This improved connection is also important because the current connection to the Lake Washington Loop will likely be degraded due to the planned 24th Ave E freeway connections:

2015_0116_SR520DesignReport_11x17-lakewashloopflowBut the planned bike/walk land bridge across the freeway connecting to the Arboretum and the planned trail there is pretty awesome, as shown by this concept porn:

2015_0116_SR520DesignReport_11x17-landbridge2015_0116_SR520DesignReport_11x17-shelby2015_0116_SR520DesignReport_11x17-lidWhen you put all this together with the new 520 Trail connection on the Eastside and the new bike/walk bridge connecting UW Station to the Burke-Gilman Trail (opening within the next year), this project may just revolutionize biking in the region. That is, of course, if the legislature approves the $1.57 billion or so needed for final design and construction of the Seattle elements of this $4.47 billion highway megaproject.

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16 responses to “Seattle-side 520 Bridge plan getting closer, but still needs better bike/walk connections”

  1. Guy

    I’m not a chicken little, but considering that it is a city street, the included _nine lane_ Montlake Boulevard graphic is terrifying.

    1. The highway expansion people are tricksy. Sold the public on no general-purpose lane expansion on the bridge, only to put all the expansion in local streets, at the expense of all people walking or biking in the area, in the name of interchange capacity.

      There truly is no livable freeway, no matter how much greenwash WSDOT slops on.

    2. Harrison Davignon

      Al Dimond I agree with you. The city and who is ever in charge of this project, seems to be ignoring the trend as usual. Now back in the 19th century, when the car ruled the road, I would understand this design. In the 21st century more people then ever are bicycle riding, walking and taking public transit. If in fact these methods of transportation were safer and more reliable, even more people would drive less and live car free. The last thing we need is more incomplete bicycle and pedestrian infrastructure. It is not common sense to make 9 car lanes and then have the road narrow down to half that width, talk about traffic disaster. A lot of people in Seattle don’t own a car, and rely of Bicycle riding walking and public transit, including me in Burien. So we need solid bicycle infrastructure, with connections to places like the Berk Gillmen trial and Mary More park. I hope the department of transportation finds a way to balance, walking, bicycle ridding, transit riders and people who drive.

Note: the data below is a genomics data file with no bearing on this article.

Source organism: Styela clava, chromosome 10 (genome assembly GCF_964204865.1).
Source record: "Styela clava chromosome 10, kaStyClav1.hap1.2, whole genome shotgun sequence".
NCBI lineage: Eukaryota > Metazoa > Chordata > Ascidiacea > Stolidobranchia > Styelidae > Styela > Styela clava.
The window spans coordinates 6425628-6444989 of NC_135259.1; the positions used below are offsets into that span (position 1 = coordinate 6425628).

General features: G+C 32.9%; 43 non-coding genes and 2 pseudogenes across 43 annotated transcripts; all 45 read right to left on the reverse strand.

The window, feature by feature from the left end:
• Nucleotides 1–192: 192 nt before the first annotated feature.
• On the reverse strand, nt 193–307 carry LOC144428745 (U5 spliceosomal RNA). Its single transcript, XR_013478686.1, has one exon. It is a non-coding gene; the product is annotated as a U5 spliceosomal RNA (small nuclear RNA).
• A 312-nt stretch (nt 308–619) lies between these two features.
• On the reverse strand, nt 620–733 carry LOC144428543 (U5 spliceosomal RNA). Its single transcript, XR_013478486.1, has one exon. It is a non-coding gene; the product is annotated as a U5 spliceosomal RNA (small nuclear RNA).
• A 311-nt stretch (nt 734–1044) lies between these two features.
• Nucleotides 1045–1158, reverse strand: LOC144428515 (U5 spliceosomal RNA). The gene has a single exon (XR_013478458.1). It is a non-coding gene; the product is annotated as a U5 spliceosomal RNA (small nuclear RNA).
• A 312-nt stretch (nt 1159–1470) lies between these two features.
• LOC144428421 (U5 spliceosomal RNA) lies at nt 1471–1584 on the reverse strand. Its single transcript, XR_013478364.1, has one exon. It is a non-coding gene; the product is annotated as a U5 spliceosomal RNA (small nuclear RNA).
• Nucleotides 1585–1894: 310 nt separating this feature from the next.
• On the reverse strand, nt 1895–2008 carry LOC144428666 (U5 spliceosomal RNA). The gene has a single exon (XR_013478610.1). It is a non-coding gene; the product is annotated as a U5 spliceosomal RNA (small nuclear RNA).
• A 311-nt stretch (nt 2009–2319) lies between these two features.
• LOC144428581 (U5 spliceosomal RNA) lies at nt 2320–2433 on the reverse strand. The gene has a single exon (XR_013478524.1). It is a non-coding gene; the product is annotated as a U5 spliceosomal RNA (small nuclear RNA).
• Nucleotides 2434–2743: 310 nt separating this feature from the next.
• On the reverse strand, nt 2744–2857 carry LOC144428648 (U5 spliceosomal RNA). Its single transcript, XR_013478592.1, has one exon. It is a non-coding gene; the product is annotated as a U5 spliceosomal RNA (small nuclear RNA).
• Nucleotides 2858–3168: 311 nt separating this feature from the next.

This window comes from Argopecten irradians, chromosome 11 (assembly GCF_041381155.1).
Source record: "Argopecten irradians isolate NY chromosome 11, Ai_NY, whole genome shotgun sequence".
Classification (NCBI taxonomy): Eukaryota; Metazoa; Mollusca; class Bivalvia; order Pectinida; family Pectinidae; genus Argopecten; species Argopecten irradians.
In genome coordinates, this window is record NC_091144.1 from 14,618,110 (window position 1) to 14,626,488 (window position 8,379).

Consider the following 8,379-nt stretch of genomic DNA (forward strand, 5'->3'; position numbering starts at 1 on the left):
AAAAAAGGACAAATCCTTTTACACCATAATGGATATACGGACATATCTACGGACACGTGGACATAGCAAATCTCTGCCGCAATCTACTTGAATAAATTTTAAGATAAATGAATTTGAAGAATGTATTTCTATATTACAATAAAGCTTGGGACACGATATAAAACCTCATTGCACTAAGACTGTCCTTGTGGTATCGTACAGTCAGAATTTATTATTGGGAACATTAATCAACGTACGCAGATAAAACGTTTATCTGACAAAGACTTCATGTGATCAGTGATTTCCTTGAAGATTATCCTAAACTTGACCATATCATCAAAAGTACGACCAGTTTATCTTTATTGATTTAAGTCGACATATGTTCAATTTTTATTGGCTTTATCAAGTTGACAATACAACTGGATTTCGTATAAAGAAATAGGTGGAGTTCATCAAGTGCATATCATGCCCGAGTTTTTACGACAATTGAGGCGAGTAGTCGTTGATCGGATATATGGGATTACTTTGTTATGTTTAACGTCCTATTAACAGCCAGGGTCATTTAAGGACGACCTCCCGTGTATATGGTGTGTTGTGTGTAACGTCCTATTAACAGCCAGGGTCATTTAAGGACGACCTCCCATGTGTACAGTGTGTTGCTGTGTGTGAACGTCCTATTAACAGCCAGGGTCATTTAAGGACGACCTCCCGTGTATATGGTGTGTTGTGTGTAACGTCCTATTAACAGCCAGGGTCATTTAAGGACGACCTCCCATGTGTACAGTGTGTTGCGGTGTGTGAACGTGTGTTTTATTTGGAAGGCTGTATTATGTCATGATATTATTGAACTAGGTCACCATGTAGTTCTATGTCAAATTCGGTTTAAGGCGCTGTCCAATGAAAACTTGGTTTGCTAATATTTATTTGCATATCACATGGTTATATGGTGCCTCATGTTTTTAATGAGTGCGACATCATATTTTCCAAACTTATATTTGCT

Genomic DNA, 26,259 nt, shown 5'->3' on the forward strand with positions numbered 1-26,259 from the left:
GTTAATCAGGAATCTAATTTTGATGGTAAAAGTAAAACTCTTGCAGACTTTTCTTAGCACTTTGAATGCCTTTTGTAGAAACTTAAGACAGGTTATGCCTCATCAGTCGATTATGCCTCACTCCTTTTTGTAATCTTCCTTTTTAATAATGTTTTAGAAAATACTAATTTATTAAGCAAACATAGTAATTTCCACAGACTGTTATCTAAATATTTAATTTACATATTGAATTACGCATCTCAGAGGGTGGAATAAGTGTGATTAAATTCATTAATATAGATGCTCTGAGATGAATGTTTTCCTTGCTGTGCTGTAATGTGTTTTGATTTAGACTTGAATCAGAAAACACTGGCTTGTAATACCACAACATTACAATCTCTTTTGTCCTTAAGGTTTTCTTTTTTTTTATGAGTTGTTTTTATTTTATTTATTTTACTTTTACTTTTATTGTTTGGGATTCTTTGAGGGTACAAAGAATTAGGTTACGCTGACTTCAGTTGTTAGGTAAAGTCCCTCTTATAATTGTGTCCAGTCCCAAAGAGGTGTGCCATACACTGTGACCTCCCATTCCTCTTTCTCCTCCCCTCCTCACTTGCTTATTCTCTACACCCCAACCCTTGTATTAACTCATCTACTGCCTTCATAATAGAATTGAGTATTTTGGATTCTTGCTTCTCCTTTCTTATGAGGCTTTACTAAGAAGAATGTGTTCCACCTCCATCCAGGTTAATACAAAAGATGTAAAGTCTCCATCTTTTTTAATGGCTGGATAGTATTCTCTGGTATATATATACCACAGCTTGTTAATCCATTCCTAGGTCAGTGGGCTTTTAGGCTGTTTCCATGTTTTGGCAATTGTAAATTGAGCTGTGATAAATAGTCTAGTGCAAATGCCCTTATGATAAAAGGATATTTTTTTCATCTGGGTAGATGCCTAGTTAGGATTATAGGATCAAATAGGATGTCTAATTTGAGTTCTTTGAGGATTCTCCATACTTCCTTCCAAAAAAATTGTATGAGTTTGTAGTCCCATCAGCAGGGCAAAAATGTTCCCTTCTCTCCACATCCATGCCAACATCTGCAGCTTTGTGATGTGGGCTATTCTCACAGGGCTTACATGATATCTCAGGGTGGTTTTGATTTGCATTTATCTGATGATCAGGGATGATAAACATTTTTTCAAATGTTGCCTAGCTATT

2. LWC

    A nine-lane-wide “people’s Montlake” to match the nine-lane-wide “people’s waterfront”. Sounds like par for the course for WSDOT. Why do we let them do anything in the city, again?

  3. AW

    I couldn’t see any real improvements to go from Montlake to the BG trail. Are they expecting people to just avoid Montlake blvd and use the Portage bay bridge if going west and the land bridge if going east ?

  4. Local

    It is also worth noting that the portage bay section is twice as wide as today – approx. 100ft wider. With far fewer cars on the bridge because of the higher tolls its worth asking who 520 is being built for.

  5. […] 520 replacement projects including a new Portage Bay bridge and a Montlake lid. SBB has details on the biking and walking elements of the proposals here. You might want to take a look before taking the […]

  6. TrickyP

    The plan seems to be improved for people moving through the interchange; kudos. It is still a disaster for anyone who lives in Montlake. That poor neighborhood hasn’t been this screwed over since the 60’s when they built the first 520.

    1. Tom Fucoloro

      Yeah, widening freeways is not what our neighborhoods need. All this is just trying to minimize the impacts and fix some gross errors the freeway caused in the first place.

  7. […] Rebuilding 520: Tom at Seattle Bike Blog takes a close look at the current plans for the Seattle rebuild of SR-520. […]

  8. RossB

    With or without a new bridge, new general purpose lanes would be pointless. Those cars would simply encounter traffic later. So, that isn’t even an issue.

    If there is a new bridge, it should be focused on buses and bikes. The biggest need is for buses, as Sound Transit forgot to put in a station to serve 520, and thus it makes sense to connect the with Husky Stadium Station (where a transfer could be made quite easily, as sketched out here: http://seattletransitblog.com/2015/01/30/improving-bus-rail-integration-at-uw-station/).